TCL 98 controls all the movements of the various movable elements of the apparatus of FIG. 1. Output terminals of logic 98 are coupled respectively to the conveyor 20 motor (not shown, but of conventional design), which advances conveyor 20, to sweeper 64, to rail 56, to the reset (R) terminal of counter 88, and to the set (S) terminal of flip-flop 84. TCL 98 contains a clock and various delays, pulse forming circuits and power amplifiers to produce pulses at the desired time and of the desired polarity and power requirements. The sensor or L sizing detector 100, located just prior to the free end of bar 34 along the side of conveyor 20 (FIG. 1) is adapted to produce a signal at its output terminal indicating passage of the leading edge of an object 12, which terminal is coupled to the reset (R) terminal of flip-flop 84. Another reference means (not shown, but coupled to TCL 98) indicates when a cleat 28 is in position to receive an object from conveyor 16, and therefore when cleat 28b is positioned just prior to the leading edge of arm 34 (the spacing between successive cleats is such that this will occur). Such reference means may be integral with the conveyor 20 or in the driving means therefore. Two object position locators, represented as detectors 31 and 63 in FIG. 1, are also coupled to input terminals of TCL 98 to locate when an object is against guide 32 and against rail 54 respectively.

Operation of the object orientation apparatus is as follows: It will be initially assumed that flip-flop 84 (FIG. 2) is reset, that a right parallelepiped object is located on conveyor 16, that no object is on conveyor 20 or tray 50, that conveyor 20 is at rest with cleat 28a as shown with a cleat position signal being received by TCL 98. Then conveyor 16 is operated to move object 12 onto conveyor 20. Due to the low coefficient of friction on the conveyor and due to its inclination, the object slides to the position illustrated in FIG. 1, i.e., against cleat 28a and side guide 32. When the object contacts guide 32, a pulse is transmitted to TCL 98. As a direct result of receipt of the pulse, TCL 98 performs three tasks: (1) it resets counter 88; (2) it sets flip-flop 84, priming gate 86 to receive pulses from VCO 82 to decrement counter 88; (3) it provides power to advance conveyor 20 in the direction of arrow 22.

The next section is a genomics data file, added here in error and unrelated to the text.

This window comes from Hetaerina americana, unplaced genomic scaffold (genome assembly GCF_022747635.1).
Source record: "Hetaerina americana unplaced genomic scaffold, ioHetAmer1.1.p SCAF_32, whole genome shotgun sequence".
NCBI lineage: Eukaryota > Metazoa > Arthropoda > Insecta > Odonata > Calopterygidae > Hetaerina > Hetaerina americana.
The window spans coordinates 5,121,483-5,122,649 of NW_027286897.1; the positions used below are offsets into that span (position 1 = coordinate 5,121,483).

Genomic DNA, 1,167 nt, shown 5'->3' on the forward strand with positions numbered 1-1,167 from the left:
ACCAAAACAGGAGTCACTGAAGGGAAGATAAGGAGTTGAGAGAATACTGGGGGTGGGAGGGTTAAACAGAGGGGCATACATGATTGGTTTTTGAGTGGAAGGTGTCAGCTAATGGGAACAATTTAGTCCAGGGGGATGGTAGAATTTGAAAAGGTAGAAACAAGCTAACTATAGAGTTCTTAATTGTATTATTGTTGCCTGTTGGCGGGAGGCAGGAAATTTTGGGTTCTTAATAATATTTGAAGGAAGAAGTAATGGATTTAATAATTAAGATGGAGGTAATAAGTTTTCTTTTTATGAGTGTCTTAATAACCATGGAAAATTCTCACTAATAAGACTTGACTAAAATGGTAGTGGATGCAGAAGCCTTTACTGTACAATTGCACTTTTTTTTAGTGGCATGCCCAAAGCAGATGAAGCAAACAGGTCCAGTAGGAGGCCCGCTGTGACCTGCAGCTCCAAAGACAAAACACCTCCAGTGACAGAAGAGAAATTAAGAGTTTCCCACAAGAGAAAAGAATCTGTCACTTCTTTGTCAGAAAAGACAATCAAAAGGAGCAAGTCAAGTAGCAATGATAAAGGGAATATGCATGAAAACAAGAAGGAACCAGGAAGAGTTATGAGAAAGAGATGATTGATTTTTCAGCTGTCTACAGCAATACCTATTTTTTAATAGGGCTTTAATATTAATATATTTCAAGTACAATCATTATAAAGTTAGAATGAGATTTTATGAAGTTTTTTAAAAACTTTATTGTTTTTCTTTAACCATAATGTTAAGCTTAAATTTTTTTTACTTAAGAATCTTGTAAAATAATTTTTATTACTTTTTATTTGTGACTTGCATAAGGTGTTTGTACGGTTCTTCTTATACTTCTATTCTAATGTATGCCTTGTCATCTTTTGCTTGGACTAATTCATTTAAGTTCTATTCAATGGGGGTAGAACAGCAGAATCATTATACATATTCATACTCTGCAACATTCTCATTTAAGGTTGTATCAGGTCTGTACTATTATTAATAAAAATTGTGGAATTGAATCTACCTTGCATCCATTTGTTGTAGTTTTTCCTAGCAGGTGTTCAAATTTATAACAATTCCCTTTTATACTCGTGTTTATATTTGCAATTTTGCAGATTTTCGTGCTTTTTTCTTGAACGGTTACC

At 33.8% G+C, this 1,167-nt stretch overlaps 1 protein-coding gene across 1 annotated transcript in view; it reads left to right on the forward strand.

Counter 88 is reset to a count which corresponds to the time for cleat 28a (and thus the trailing edge of object 12) to move from its rest position illustrated in FIG. 1 to a position opposite sensor 100. Assuming for purposes of example only a distance of 1000 mm between the rest position of cleat 28a and sensor 100 and a conveyor speed of 100 mm/sec., the time for cleat 28a to move to a position opposite sensor 100 is 10 seconds. Further, assume that when conveyor 20 is moving at 100 mm/sec., the voltage applied by tachometer generator 80 to VCO 82 causes it to produce 10 pulses/sec. to decrement counter 88. Counter 88 should, therefore, be set to a count of 100 = 10 pulses/sec. times 10 seconds. It, therefore, follows that counter 88 will decrement one count for each 10 mm of counter movement = 100 mm/sec. 10 pulses/second.

Such an arrangement permits the length dimension (L) to be determined as follows. Assume an object 12 has a 300 mm length (a dimension to be determined). Therefore, when conveyor 20 has advanced 700 mm requiring 7 seconds, counter 88 will have decremented from a count of 100 to a count of 30 at which time the leading edge of object 12 is opposite sensor 100. The resulting pulse from sensor 100 resets flip-flop 84, blocking NAND gate 86 and thus blocking further decrementing pulses to counter 88. Therefore, the count remaining in counter 88 is directly related to the distance remaining between cleat 28a and sensor 100, or to the length of object 12. A count of 30 is distance in mm .sup.. 10 or centimeters of object 12.

It should be noted that while conveyor 20 has been described as moving at a constant speed, the measuring system operates even if it speeds up or slows down. This follows, since tachometer generator 80 will produce more or less voltage causing VCO 82 to produce more or fewer pulses per second. In any case, when the leading edge of object 12 is opposite sensor 100, the resulting signal from the Q output of flip-flop 84 primes gate 90 to pass signals concerning the length of object 12 to comparator 92. The comparator also receives signals corresponding to the width and height of the object in accordance with apparatus described, for example, in the aforementioned Borgese patent application.